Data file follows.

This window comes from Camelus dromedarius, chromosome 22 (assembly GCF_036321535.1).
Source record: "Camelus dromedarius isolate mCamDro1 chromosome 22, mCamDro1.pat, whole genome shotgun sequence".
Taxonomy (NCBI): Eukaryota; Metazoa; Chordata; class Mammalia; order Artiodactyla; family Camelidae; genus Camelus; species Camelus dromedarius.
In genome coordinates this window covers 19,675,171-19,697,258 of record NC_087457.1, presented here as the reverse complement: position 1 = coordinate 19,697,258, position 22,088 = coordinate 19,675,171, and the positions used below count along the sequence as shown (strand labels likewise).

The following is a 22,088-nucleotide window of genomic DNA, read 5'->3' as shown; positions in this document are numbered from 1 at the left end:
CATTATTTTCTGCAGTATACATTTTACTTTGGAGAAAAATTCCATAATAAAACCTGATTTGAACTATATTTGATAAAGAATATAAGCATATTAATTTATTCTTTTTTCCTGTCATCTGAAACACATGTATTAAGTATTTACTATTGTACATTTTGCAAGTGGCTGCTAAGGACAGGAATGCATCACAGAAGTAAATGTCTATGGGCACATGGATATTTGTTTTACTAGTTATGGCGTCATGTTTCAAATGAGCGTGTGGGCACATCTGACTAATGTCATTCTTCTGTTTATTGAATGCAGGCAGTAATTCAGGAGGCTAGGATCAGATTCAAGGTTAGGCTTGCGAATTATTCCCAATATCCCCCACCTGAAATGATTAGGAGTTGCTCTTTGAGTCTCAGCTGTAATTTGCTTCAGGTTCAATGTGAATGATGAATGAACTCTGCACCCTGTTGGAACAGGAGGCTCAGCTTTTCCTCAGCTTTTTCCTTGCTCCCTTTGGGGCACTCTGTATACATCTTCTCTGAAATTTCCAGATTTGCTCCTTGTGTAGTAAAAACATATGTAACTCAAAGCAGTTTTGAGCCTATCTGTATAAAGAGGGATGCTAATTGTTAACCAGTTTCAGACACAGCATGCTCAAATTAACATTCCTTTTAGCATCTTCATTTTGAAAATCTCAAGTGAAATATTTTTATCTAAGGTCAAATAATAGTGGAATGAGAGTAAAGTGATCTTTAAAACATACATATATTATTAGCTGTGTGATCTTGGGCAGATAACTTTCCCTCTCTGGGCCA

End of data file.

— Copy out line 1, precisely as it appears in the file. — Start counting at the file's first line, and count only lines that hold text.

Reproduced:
This window comes from Camelus dromedarius, chromosome 22 (assembly GCF_036321535.1).